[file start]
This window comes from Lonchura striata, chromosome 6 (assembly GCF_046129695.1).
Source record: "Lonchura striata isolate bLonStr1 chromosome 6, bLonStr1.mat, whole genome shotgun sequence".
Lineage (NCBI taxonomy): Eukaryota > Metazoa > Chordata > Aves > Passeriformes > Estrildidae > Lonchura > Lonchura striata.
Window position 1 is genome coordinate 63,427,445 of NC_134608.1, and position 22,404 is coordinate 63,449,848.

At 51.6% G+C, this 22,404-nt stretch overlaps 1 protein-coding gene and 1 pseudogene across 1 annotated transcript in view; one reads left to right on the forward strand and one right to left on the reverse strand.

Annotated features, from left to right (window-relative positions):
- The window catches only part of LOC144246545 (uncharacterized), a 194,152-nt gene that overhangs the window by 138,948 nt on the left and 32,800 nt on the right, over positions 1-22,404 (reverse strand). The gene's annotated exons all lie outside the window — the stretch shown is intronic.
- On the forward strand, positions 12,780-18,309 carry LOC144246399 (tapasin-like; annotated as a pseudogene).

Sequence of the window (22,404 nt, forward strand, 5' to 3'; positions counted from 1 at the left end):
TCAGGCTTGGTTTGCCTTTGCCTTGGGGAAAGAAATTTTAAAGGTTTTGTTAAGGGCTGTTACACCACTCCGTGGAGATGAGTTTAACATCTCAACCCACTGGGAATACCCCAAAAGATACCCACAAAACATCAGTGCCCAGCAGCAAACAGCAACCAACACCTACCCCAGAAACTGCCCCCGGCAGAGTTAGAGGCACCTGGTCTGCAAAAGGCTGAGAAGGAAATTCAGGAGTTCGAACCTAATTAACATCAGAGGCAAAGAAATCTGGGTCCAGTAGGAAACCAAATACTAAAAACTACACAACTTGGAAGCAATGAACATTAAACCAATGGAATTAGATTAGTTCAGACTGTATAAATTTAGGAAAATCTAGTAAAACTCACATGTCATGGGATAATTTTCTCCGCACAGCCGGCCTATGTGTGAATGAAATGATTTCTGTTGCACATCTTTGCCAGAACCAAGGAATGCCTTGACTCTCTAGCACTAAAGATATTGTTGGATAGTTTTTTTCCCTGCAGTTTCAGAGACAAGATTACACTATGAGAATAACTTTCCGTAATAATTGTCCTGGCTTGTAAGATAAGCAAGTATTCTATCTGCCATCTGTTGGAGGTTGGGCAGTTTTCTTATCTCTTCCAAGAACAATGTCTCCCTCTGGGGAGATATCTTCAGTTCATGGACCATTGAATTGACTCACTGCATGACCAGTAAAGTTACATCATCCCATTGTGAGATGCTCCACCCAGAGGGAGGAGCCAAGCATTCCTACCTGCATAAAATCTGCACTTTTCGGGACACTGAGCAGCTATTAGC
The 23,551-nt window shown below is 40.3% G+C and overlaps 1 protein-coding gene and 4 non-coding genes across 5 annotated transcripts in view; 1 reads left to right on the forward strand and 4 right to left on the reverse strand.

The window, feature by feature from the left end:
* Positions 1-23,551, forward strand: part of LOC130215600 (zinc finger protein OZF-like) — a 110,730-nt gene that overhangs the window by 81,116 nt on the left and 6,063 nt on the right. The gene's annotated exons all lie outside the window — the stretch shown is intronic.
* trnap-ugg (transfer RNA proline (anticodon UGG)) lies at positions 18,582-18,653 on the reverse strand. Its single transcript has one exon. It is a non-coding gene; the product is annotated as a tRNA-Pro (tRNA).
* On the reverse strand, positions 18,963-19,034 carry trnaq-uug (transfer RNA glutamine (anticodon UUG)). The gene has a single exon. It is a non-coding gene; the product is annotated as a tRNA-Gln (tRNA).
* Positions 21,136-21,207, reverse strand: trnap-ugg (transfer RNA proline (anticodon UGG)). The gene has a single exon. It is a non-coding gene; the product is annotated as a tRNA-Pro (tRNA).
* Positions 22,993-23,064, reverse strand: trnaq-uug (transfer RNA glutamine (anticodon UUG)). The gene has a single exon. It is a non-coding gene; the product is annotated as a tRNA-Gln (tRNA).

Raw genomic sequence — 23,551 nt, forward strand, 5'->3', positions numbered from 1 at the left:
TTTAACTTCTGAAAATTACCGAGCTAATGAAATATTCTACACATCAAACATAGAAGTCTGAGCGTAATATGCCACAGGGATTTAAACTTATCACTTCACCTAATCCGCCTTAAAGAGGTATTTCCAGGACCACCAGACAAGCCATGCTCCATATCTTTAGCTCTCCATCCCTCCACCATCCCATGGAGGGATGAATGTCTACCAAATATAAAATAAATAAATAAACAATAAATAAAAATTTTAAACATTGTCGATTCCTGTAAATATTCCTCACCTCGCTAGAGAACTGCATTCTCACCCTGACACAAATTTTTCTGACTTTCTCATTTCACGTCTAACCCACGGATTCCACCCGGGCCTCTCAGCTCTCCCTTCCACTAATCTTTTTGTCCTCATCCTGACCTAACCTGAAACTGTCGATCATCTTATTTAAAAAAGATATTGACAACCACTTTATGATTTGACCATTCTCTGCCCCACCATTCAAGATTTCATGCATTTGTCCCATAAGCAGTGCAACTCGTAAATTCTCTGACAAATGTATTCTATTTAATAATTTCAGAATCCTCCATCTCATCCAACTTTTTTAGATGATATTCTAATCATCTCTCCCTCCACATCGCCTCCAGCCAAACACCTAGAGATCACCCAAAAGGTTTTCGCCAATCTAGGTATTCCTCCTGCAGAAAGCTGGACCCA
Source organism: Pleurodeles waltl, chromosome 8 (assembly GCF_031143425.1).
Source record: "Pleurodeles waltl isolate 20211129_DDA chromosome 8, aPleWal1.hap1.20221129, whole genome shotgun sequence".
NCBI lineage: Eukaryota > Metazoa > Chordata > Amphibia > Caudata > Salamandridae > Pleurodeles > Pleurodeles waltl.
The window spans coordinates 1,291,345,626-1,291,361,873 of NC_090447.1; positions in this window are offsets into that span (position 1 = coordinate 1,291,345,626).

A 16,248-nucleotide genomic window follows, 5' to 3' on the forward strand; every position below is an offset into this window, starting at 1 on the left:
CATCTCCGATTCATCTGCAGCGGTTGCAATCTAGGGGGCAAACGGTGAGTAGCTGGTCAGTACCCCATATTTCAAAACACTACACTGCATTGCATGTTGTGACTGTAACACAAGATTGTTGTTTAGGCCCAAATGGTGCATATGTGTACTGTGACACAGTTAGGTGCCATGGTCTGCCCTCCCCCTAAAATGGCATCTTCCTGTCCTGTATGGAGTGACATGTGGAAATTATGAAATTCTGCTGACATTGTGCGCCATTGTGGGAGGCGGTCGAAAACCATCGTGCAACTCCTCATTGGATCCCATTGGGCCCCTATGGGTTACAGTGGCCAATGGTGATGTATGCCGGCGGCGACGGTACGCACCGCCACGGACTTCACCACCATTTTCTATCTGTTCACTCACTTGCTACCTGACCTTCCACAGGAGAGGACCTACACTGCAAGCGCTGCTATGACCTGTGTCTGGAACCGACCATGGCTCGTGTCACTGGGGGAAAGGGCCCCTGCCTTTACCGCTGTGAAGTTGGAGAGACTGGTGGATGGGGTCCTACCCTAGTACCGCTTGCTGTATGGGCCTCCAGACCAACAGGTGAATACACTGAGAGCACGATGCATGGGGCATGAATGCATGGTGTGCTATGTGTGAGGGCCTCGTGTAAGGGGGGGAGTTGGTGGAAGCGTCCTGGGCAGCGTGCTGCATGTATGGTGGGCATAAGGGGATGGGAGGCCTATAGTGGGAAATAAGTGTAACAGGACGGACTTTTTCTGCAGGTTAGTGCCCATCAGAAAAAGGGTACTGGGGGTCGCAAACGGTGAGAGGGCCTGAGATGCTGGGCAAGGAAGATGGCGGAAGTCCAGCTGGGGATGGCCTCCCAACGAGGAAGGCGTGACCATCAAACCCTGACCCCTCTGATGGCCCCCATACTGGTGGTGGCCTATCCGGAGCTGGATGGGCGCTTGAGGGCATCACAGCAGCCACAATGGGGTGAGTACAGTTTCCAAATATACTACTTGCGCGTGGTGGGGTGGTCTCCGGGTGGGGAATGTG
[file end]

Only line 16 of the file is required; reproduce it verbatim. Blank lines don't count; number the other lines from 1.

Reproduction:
* Positions 21,136-21,207, reverse strand: trnap-ugg (transfer RNA proline (anticodon UGG)). The gene has a single exon. It is a non-coding gene; the product is annotated as a tRNA-Pro (tRNA).